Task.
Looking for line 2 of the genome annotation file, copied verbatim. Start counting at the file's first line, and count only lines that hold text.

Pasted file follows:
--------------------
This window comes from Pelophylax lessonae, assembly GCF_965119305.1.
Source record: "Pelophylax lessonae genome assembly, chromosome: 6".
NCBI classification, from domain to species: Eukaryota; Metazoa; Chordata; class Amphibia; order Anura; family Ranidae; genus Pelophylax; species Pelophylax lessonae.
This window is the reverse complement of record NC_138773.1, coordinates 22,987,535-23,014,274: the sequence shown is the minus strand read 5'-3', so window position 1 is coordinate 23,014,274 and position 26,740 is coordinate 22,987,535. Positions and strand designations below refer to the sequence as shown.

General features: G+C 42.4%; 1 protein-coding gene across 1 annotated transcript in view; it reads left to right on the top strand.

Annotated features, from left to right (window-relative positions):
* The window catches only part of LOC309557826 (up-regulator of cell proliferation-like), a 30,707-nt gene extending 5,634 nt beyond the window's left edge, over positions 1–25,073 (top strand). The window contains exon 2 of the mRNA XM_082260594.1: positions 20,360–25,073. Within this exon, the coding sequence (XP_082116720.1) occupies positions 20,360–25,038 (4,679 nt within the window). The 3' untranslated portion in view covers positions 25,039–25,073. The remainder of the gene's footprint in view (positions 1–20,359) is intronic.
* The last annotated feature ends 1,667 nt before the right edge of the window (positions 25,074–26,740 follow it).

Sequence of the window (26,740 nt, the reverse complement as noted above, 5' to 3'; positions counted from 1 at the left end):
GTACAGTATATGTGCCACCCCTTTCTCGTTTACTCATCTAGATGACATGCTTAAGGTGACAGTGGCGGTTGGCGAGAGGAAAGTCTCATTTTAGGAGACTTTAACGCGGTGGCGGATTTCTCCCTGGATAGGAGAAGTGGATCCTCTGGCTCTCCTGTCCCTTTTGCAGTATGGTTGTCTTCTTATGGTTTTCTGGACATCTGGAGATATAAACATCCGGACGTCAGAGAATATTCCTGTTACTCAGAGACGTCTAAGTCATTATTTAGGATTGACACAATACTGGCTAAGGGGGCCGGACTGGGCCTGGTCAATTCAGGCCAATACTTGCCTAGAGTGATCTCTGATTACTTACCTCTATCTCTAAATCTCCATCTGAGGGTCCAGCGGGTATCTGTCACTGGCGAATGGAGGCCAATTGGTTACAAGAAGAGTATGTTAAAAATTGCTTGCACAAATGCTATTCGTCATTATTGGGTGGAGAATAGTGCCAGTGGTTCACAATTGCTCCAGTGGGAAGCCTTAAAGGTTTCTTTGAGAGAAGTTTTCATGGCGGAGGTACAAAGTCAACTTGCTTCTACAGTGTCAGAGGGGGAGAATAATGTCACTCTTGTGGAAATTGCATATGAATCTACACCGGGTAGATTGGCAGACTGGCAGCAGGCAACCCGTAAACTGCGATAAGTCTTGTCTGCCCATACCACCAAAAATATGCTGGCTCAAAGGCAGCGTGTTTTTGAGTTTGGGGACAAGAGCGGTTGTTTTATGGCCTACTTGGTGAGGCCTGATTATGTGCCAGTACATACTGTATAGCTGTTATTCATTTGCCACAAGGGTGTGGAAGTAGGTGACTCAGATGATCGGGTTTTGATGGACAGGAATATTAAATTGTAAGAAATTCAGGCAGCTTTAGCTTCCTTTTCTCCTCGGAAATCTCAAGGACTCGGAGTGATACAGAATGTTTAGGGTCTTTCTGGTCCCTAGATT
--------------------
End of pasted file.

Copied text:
Source record: "Pelophylax lessonae genome assembly, chromosome: 6".